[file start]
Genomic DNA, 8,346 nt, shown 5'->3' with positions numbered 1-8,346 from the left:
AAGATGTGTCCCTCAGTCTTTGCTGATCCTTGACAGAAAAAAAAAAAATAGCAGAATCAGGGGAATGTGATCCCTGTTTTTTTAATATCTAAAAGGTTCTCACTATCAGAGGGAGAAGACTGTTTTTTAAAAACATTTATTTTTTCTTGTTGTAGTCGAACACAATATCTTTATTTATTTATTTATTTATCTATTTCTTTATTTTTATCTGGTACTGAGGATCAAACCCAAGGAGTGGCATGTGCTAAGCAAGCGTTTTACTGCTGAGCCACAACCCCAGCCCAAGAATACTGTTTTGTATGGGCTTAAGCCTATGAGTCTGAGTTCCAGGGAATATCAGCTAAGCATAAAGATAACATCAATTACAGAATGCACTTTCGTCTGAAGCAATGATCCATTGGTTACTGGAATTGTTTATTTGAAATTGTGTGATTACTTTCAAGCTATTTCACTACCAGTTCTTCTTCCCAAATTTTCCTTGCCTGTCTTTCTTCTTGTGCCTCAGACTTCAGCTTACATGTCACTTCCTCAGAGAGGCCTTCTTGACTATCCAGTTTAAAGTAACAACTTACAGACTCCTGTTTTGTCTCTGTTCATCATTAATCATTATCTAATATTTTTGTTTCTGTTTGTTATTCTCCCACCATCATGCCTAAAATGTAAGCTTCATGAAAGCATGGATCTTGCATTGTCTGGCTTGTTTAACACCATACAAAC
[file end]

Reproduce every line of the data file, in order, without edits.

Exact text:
Genomic DNA, 8,346 nt, shown 5'->3' with positions numbered 1-8,346 from the left:
AAGATGTGTCCCTCAGTCTTTGCTGATCCTTGACAGAAAAAAAAAAAATAGCAGAATCAGGGGAATGTGATCCCTGTTTTTTTAATATCTAAAAGGTTCTCACTATCAGAGGGAGAAGACTGTTTTTTAAAAACATTTATTTTTTCTTGTTGTAGTCGAACACAATATCTTTATTTATTTATTTATTTATCTATTTCTTTATTTTTATCTGGTACTGAGGATCAAACCCAAGGAGTGGCATGTGCTAAGCAAGCGTTTTACTGCTGAGCCACAACCCCAGCCCAAGAATACTGTTTTGTATGGGCTTAAGCCTATGAGTCTGAGTTCCAGGGAATATCAGCTAAGCATAAAGATAACATCAATTACAGAATGCACTTTCGTCTGAAGCAATGATCCATTGGTTACTGGAATTGTTTATTTGAAATTGTGTGATTACTTTCAAGCTATTTCACTACCAGTTCTTCTTCCCAAATTTTCCTTGCCTGTCTTTCTTCTTGTGCCTCAGACTTCAGCTTACATGTCACTTCCTCAGAGAGGCCTTCTTGACTATCCAGTTTAAAGTAACAACTTACAGACTCCTGTTTTGTCTCTGTTCATCATTAATCATTATCTAATATTTTTGTTTCTGTTTGTTATTCTCCCACCATCATGCCTAAAATGTAAGCTTCATGAAAGCATGGATCTTGCATTGTCTGGCTTGTTTAACACCATACAAAC